pinyin (and wadegile) request has gotten derailed
mark at macchiato.com
Wed Sep 17 07:40:40 CEST 2008
I agree. What I have requested is a subtag for distinguishing a particular
set of orthographic conventions for romanization of Mandarin Chinese, not
Tibetan. If John wants a subtag that includes (for whatever reasons you
have) both romanizations of Chinese and Tibetan, that's fine. But that's not
what I applied for, nor what my company needs.
On Wed, Sep 17, 2008 at 1:33 AM, Phillips, Addison <addison at amazon.com>wrote:
> I note that Mark has requested a subtag for explicitly Hanyu Pinyin and not
> for any other kind of Pinyin. While it is possible for Hanyu (other)
> pinyin's to be included into a single subtag, I can't tell if that would
> meet Mark's requirements or not. I would be very astonished and not all that
> well served if I were to request a subtag 'twain' [to identify the dialect
> usage of writer Mark Twain] and got instead '1880' [to identify dialectical
> usages of late-19th-Century American writers] instead. Yes, one encompasses
> the other. But that doesn't necessarily meet the requirements I am trying to
> address, and, in this case, which we, as a group, might not fully know.
> Mark, as the requester, do you have an opinion or requirements related to
> Addison Phillips
> Globalization Architect -- Lab126
> Internationalization is not a feature.
> It is an architecture.
> > -----Original Message-----
> > From: ietf-languages-bounces at alvestrand.no [mailto:ietf-languages-
> > bounces at alvestrand.no] On Behalf Of CE Whitehead
> > Sent: Tuesday, September 16, 2008 4:08 PM
> > To: ietf-languages at iana.org
> > Subject: pinyin (and wadegile) request has gotten derailed
> > Hi, John, Randy, others:
> > Thanks for the information; I think I'm agreed with John here that
> > Cantonese Pinyin should not be included in the subtag [pinyin] but
> > that Tibetan Pinyin can be--and optionally so can Tongyong Pinyin.
> > --C. E. Whitehead
> > cewcathar at hotmail.com
> > John Cowan cowan at ccil.org
> > Tue Sep 16 15:05:27 CEST 2008
> > > Randy Presuhn scripsit:
> > >>> 1. How different is the Tongyong Pinyin romanization (the
> > alternate
> > >>> Taiwanese romanization) of Mandarin from the Hanyu Pinyin
> > romanization
> > >>> of Mandarin?
> > >>
> > >> About as different as Pinyin and Wade-Gile.
> > > Quantitatively, no. Of the 412 Modern Standard Mandarin
> > syllables
> > > (disregarding tone), Hanyu Pinyin and Tongyong Pinyin differ in
> > the
> > > spelling of only 81 of them, whereas HYPY and Wade-Giles differ
> > in the
> > > spelling of 270 of them. The only things that TYPY and WG have
> > in common
> > > are that they don't have the features, peculiar to HYPY, of
> > separating
> > > the alveolopalatals by writing different initials and of eliding
> > central
> > > vowels in certain triphthong rhymes.
> > Thanks for the info!
> > >>> 2. And how different is Tibetan Pinyin from Hanyu Pinyin?
> > > By contrast, Tibetan Pinyin is as like HYPY as the nature of
> > Tibetan
> > > will allow it to be.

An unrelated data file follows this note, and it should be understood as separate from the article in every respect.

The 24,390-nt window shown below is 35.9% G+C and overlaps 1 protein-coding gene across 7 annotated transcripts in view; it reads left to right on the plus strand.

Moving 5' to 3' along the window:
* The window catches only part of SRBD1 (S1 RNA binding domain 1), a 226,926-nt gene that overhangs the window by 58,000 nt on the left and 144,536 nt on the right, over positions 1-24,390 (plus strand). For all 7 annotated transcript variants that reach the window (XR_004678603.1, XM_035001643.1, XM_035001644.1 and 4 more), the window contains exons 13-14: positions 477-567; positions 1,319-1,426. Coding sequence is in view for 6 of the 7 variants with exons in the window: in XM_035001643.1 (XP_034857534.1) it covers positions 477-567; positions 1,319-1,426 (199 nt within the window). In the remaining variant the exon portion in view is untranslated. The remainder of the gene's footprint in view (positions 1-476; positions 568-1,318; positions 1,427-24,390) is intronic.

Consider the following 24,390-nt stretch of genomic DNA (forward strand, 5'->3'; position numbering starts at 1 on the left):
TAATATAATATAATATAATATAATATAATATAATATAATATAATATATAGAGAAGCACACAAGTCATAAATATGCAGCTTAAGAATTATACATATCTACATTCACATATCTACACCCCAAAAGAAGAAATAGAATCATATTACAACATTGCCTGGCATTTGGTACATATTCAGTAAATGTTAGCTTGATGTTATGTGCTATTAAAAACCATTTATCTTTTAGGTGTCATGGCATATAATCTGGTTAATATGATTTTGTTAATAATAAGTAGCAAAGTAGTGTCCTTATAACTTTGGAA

> > That was my understanding
> > >> I see no problem with having to use a meta-content description
> > tag
> > >> to distinguish Tibetan from Hanyu pinyin until [cmn] and other
> > codes
> > >> become available)
> > > I don't see what 'cmn' has to do with it. Tibetan is in no way
> > part of 'zh'.
> > My mistake--I was thinking of Tongyong Pinyin which is a part of
> > [zh] but [cmn] won't help there either!
> > > The whole point of language tagging is distinguishing languages
> > and
> > > their important variants. To do things which would obscure the
> > > distinction between two indisputably distinct languages would be
> > > counterproductive.
> > > The various Soviet Turkic languages are also indisputably
> > distinct,
> > > but we managed to assign a single tag to cover the Jangalif
> > orthography
> > > for all of them.
> > That's the example I thought of.
> > >> (Alas, since Tongyong Pinyin and Hanyu Pinyin are both for
> > Mandarin,
> > >> ISO 639-3 codes will not help to distinguish these two if they
> > need
> > >> to be distinguished with something other than a description in a
> > >> meta tag. That's the only problem I can foresee with lumping
> > the
> > >> two together for now.)
> > >
> > > This is a strong argument for *not* merging the two.
> > The obvious tactic is zh-(Latn)-TW-pinyin vs. zh-(Latn)-CN-pinyin.
> > Admittedly, zh-TW has been used to mean zh-Hant in the past, but
> > this
> > is a truly appropriate use of TW for the orthography specific to
> > Taiwan.
> > This is problematic though as both Hanyu Pinyin and Tongyong Pinyin
> > seem to be used in Taiwan--but it would serve to distinguish the
> > two official orthographies.
> > Another option I thought of:
> > [pinynprc]
> > [pinyntwn]
> > or [pinyntai]
> > but these are totally obscure and non-transparent; however an
> > option is t o use [pinyin] for all similar Romanizations used in
> > the People's Republic of China and use some other name (such as
> > [tongyong]?) for the other variety.
> > >> Reading online I understand that Cantonese Pinyin is quite
> > distant
> > >> (correct me if I'm wrong) from Hanyu Pinyin --
> > >
> > > Yes.
> > > I agree. This should not be tagged with the wide-scope 'pinyin'
> > subtag,
> > > although I suppose it sometimes will be.
> > Thanks for the reply; agreed!
> > --
> > > John Cowan cowan at ccil.org http://ccil.org/~cowan
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